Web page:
Improved confinement with Electron Cyclotron resonance heating of pellet fuelled discharges
The injection of high-speed solid deuterium pellets can improve the global energy confinement (by generating peaked pressure profiles), reduce ion transport to the neoclassical level and suppress the sawtooth activity (generally by modifying the plasma current profile). Electron Cyclotron Resonance Heating has been used to increase the electron temperature in these very high density regimes, and to study the heat flux in the presence of a well-localised heat source.
As the central density is above the cut-off value (ncr=2.4x1020m-3 at 140 GHz), optimum heating conditions are achieved with off-axis resonance.
Time traces for FTU pulse #17839, with pellet injection at t=0.552 s and optimized heating conditions (ECRH deposited just outside the cutoff region).Top frame: central and volume-average density. Second frame: central electron temperature. Third frame:ECRH power. Fourth frame: measured neutron yield (thick solid line); neutron yield calculated with neoclassical and twice neoclassical ion heat flux (thin and dashed lines respectively). Last frame: measured energy confinement time (solid line) and L-mode scaling prediction (dashed line).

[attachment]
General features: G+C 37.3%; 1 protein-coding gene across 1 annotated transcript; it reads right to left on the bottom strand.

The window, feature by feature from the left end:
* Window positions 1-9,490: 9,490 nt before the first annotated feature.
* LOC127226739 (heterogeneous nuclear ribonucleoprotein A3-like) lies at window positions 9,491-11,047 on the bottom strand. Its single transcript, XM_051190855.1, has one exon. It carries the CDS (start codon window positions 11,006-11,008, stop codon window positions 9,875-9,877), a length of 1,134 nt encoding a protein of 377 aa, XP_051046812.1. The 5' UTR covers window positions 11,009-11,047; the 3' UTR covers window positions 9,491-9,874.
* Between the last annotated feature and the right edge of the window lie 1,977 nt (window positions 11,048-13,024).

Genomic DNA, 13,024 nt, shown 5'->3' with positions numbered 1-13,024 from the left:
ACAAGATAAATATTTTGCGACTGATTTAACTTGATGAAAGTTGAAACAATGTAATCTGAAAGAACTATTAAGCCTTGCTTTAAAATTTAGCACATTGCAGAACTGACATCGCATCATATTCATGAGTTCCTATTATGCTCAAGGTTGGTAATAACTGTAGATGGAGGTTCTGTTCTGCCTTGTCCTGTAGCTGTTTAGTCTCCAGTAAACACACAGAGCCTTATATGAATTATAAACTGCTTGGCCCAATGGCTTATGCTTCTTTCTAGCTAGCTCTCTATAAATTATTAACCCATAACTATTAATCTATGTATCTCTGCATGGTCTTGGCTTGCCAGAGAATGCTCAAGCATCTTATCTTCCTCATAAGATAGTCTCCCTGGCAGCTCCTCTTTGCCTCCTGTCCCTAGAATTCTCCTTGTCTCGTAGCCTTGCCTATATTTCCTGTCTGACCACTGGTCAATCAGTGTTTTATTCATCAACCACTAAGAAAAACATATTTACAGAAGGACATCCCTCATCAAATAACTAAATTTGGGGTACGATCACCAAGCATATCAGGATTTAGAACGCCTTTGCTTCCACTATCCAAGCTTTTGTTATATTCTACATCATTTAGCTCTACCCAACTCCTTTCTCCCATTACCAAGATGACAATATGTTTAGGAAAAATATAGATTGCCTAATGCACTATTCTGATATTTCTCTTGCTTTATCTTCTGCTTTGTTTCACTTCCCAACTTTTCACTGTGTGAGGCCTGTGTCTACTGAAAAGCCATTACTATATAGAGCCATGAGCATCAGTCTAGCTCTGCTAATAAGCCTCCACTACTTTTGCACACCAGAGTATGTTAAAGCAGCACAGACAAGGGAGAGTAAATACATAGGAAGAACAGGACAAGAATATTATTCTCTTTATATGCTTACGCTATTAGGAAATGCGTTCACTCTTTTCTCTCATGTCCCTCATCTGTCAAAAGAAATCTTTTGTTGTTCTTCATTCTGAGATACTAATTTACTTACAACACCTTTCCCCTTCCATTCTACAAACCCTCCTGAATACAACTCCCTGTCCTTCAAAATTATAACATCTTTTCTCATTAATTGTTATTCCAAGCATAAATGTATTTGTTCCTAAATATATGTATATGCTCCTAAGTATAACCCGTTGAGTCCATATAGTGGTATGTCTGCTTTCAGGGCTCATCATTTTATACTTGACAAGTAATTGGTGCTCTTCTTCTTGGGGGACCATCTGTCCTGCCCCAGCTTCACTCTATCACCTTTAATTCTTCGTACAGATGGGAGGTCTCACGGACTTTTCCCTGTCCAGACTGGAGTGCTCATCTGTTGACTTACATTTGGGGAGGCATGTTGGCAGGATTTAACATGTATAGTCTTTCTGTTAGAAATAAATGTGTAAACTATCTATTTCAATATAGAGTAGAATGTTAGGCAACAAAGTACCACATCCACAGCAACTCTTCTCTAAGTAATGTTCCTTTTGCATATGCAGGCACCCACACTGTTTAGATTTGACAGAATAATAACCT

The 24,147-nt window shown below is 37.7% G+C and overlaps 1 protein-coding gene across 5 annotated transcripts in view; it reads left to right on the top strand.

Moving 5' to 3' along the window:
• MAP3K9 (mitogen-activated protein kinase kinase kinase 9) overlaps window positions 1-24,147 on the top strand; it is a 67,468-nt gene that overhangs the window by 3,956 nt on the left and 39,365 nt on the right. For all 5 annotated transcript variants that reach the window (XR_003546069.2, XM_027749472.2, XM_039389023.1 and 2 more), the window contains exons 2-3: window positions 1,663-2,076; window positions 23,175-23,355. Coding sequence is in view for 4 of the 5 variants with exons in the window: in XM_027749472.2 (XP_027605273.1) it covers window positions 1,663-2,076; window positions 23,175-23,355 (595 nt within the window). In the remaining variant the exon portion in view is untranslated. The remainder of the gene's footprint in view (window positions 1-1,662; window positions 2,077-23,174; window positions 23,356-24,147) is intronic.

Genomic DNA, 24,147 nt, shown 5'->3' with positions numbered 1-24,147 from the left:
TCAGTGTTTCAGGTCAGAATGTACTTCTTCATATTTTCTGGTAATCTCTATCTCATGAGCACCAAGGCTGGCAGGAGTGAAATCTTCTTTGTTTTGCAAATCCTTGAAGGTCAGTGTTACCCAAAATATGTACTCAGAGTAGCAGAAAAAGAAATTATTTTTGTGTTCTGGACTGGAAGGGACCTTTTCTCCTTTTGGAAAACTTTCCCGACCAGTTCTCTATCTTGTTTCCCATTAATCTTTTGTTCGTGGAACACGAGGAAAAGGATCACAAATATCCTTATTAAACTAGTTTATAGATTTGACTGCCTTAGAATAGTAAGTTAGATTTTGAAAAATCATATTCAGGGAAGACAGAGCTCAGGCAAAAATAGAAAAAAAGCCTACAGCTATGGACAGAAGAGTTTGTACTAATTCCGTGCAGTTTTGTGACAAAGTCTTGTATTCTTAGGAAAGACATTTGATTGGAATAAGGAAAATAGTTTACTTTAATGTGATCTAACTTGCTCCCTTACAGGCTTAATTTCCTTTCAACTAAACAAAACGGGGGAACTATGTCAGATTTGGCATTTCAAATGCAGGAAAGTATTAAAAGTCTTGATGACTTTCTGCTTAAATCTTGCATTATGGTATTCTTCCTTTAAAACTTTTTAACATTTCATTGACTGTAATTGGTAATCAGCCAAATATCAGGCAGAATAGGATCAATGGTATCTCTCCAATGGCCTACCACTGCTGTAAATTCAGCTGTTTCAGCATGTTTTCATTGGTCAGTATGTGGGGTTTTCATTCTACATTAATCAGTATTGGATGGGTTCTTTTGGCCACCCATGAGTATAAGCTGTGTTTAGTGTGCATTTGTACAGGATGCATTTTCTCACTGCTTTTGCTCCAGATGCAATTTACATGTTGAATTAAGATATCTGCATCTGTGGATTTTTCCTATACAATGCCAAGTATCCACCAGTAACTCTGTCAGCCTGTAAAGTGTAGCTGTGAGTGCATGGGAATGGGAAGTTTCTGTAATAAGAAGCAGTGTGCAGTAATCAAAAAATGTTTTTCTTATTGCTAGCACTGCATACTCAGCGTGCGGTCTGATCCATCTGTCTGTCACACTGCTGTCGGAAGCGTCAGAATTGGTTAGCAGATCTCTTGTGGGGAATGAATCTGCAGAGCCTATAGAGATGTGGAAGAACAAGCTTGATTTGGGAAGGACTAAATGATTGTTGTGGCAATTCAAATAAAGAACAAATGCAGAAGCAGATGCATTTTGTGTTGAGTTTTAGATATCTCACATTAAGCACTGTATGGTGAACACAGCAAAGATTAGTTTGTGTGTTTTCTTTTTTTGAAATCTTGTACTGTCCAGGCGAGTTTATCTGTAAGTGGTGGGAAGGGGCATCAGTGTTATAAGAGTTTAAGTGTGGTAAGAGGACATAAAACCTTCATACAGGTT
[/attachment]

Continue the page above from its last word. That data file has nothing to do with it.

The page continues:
- Central heating is affected by cutoff problems; as the ECRH power reaches the plasma centre, a strong density pump-out occurs, causes of which are being analysed.
- The cutoff is avoided by placing the resonance at r=a/3; a moderate pump-out is observed in this case.
- Neoclassical ion heat transport and a subsequent improved global confinement is achieved in the optimised conditions.
-The duration of the improved regime is limited by the onset of an internal kink (m/n=1/1) instability that leads to a decrease of the central density. A way to control the evolution of the current profile (with LHCD for instance) or to stabilise the kink mode will be needed to prolong the improved confinement phase.